- In the storage of neurotransmitters in the vesicles . The neurotransmitters are stored and transported to the axon in synaptic vesicles, some compounds of the psychotropic drugs can modify the structure of the vesicles and modify their functioning. For example, reserpine (an antipsychotic and antihypertensive) modifies the vesicles causing them to develop pores through which neurotransmitters “escape” and therefore can not perform the synapse.
- In the process of release of neurotransmitters to the synaptic cleft . In order to release the neurotransmitters, the vesicles must bind to the presynaptic membrane near the axons and open a hole through which neurotransmitters can exit. Some drugs act by facilitating the union of the vesicle to the presynaptic membrane and others making it difficult. For example, verapamil (to treat hypertension ) blocks calcium channels and prevents the release of neurotransmitters while amphetamines facilitate the release of catecholamine neurotransmitters such as adrenaline and dopamine.. A curious example is the mechanism of action of the poison of the black widow (which contains latrotoxins), this compound causes an excess of the release of acetylcholine, getting to release more acetylcholine than it is produced, which depletes our reserves and causes and state of exhaustion and finally muscle paralysis.
- In postsynaptic receptors . Once released, neurotransmitters must bind to postsynaptic receptors to activate the next neuron. There are some drugs that affect this process, either by modifying the number of postsynaptic receptors or by joining them. Alcohol is an example of the first type, it increases the number of receptors in GABAergic inhibitory neurons, which produces the state of obtundation (although this effect is lost if alcohol continues to be taken for a prolonged period). An example of drugs that block postsynaptic receptors is nicotine, this drug blocks acetylcholine receptors, preventing their action.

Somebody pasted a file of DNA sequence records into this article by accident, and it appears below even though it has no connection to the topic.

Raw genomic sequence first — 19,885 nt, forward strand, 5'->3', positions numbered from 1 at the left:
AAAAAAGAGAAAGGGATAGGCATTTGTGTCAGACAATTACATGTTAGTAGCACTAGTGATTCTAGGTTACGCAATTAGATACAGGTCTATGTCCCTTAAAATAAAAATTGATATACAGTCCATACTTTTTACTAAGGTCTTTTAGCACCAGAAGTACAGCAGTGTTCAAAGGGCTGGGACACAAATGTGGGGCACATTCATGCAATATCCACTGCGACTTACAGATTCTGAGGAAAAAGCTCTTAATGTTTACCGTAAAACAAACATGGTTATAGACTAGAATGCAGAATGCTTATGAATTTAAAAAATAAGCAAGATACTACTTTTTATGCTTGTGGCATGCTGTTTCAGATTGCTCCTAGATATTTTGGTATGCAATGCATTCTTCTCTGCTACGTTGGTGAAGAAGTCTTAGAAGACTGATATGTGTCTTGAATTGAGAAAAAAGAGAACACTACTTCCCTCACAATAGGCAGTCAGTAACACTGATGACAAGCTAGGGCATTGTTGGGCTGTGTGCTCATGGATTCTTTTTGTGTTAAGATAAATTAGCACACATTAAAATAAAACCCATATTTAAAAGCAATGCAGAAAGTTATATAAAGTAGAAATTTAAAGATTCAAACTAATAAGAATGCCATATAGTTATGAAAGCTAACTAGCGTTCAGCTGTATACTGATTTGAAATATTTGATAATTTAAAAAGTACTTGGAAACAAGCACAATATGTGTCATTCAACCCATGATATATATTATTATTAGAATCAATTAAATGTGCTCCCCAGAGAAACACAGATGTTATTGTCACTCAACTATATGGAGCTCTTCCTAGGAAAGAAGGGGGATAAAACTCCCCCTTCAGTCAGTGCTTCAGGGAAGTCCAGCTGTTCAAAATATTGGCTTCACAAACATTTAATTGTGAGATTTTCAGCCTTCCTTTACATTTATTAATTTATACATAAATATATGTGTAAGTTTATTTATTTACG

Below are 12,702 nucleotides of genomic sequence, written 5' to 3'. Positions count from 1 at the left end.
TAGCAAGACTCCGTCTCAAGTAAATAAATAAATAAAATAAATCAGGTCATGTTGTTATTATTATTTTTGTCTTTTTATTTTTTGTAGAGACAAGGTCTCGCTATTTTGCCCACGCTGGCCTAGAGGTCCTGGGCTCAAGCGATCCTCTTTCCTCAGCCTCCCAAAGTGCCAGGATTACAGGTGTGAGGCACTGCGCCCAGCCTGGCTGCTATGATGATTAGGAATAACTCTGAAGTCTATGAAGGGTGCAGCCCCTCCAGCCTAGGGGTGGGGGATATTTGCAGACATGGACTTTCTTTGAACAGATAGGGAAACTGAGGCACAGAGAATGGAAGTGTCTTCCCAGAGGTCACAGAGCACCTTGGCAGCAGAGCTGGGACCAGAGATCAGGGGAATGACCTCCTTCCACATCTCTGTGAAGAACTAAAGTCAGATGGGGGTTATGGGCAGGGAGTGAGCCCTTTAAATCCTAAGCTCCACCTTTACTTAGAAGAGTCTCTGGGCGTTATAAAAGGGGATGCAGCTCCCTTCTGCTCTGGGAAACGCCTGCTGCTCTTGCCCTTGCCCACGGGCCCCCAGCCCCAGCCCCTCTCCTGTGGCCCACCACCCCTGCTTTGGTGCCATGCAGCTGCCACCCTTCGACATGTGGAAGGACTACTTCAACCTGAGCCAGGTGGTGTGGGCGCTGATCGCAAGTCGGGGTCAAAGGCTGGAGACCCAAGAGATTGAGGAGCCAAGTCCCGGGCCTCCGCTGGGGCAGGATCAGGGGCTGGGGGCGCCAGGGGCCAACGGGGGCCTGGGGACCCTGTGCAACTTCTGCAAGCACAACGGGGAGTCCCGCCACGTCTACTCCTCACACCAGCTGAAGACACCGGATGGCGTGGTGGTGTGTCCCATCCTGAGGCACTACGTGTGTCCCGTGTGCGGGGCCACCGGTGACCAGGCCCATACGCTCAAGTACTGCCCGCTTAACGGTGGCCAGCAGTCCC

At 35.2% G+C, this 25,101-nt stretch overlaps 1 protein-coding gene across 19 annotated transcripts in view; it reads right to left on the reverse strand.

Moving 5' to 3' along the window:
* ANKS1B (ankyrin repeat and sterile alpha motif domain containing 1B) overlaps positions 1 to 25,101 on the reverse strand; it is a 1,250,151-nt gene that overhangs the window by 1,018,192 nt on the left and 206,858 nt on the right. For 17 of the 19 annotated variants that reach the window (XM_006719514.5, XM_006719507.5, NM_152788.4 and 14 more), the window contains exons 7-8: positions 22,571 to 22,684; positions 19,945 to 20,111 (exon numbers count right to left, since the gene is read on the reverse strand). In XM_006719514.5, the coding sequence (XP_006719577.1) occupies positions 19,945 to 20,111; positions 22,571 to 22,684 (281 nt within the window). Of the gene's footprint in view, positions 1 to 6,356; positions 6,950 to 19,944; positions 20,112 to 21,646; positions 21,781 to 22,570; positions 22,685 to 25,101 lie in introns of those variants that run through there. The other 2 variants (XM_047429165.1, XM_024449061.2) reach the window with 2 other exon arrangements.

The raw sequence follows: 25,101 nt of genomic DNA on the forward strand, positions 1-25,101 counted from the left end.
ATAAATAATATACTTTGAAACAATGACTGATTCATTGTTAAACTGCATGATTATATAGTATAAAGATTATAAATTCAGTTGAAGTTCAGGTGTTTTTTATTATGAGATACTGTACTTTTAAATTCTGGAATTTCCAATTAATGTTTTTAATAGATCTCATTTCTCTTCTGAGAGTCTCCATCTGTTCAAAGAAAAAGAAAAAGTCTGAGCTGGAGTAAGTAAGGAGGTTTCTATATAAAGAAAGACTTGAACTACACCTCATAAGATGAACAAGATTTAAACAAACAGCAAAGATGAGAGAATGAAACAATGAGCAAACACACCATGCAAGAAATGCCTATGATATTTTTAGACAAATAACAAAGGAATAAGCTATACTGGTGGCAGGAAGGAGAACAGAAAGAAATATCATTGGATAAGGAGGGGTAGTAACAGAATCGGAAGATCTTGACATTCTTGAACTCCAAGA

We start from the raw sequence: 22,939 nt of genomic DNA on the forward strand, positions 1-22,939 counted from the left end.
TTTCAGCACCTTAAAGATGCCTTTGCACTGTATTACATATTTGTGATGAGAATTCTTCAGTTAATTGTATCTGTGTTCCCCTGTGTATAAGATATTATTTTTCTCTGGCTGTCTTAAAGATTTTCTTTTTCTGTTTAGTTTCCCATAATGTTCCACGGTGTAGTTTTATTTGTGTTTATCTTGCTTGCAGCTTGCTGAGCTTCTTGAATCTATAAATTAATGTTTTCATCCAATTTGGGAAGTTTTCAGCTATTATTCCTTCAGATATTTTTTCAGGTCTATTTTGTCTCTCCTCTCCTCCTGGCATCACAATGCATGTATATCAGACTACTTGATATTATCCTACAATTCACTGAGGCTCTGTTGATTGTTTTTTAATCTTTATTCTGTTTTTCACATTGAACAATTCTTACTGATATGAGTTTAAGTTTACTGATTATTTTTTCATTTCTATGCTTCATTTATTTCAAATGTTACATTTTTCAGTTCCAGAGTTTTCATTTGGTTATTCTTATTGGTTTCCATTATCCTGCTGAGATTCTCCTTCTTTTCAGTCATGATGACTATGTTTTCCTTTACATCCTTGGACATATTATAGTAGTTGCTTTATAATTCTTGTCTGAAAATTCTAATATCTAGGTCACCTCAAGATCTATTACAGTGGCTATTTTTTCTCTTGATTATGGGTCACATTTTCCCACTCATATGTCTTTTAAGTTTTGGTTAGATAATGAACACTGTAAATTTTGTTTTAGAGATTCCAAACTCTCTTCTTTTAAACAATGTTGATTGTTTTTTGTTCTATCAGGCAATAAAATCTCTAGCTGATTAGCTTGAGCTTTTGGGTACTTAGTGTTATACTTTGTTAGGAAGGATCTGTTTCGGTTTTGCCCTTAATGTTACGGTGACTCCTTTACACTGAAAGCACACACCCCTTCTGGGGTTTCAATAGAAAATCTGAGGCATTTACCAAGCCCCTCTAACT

- In the modulation of neurotransmitters. The neurons have presynaptic autoreceptors in the dendrites, these receptors are joined with the same neurotransmitter that the neuron has expelled in the synapse and its function is to control the levels of said neurotransmitter: if many neurotransmitters bind to the receptors, the production of this neurotransmitter will be cut off while if they are united few will continue to be produced. Some drugs block these receptors and can both facilitate and inhibit the production of neurotransmitters, since there are drugs that activate these receptors as if they were the same neurotransmitter (which would inhibit the production of it), while others block them preventing their activation (facilitating the release of neurotransmitters). An example of this effect is what happens with caffeine, caffeine molecules block autoreceptors from adenosine , an endogenous compound (produced by ourselves), which means that this compound is no longer released and prevents its inhibitory and sedative function.
- In the reuptake of neurotransmitters . Once they are used in the synapse to activate the next neuron, the neurotransmitters are recaptured by the presynaptic neuron to deactivate and degrade them. There are drugs that bind to receptors responsible for the reuptake of neurotransmitters and inhibit reuptake. For example, amphetamines and cocaine produce this effect in dopaminergic neurons, so dopamine remains free in the synaptic cleft and continues to activate other neurons. that the entire supply of dopamine is exhausted and the feeling of tiredness arrives. There are also antidepressants that act in this way, are the so-called serotonin reuptake inhibitors (SSRIs), which help maintain or increase the levels of this neurotransmitter.
- In the inactivation of neurotransmitters . Once they are recaptured, the neurotransmitters are metabolized, that is, they are degraded into subcompounds to deactivate them and start the process again creating new neurotransmitters. This metabolization is carried out by certain enzymes and there are drugs that bind to these enzymes and inhibit their action, for example, another type of antidepressant, MAOIs (monoamine oxidase inhibitors), as the name suggests, inhibit the monoamine oxidase enzyme that is involved in the deactivation of some neurotransmitters, therefore, the MAOIs make the neurotransmitters more active.
As you can see, the actions of the psychotropic drugs are complex since they depend on multiple factors, the place and time of action, the previous state of the place of action, etc. Therefore, should not be taken under any consideration without medical prescription, as it can have unexpected and even adverse effects on our health.
Fourth step: Inactivation and excretion
Once they have performed their function, the psychotropic drugs are inactivated and excreted. Most drugs are metabolized by enzymes located in the kidneys or liver, but we can also find enzymes in the blood and even in the brain itself.
These enzymes normally degrade the drugs, turning them into inactive compounds that will eventually be secreted through urine, sweat or feces. But there are some enzymes that transform psychotropic drugs into other compounds that are still active, and even into compounds with more intense effects than the original psychoactive drug.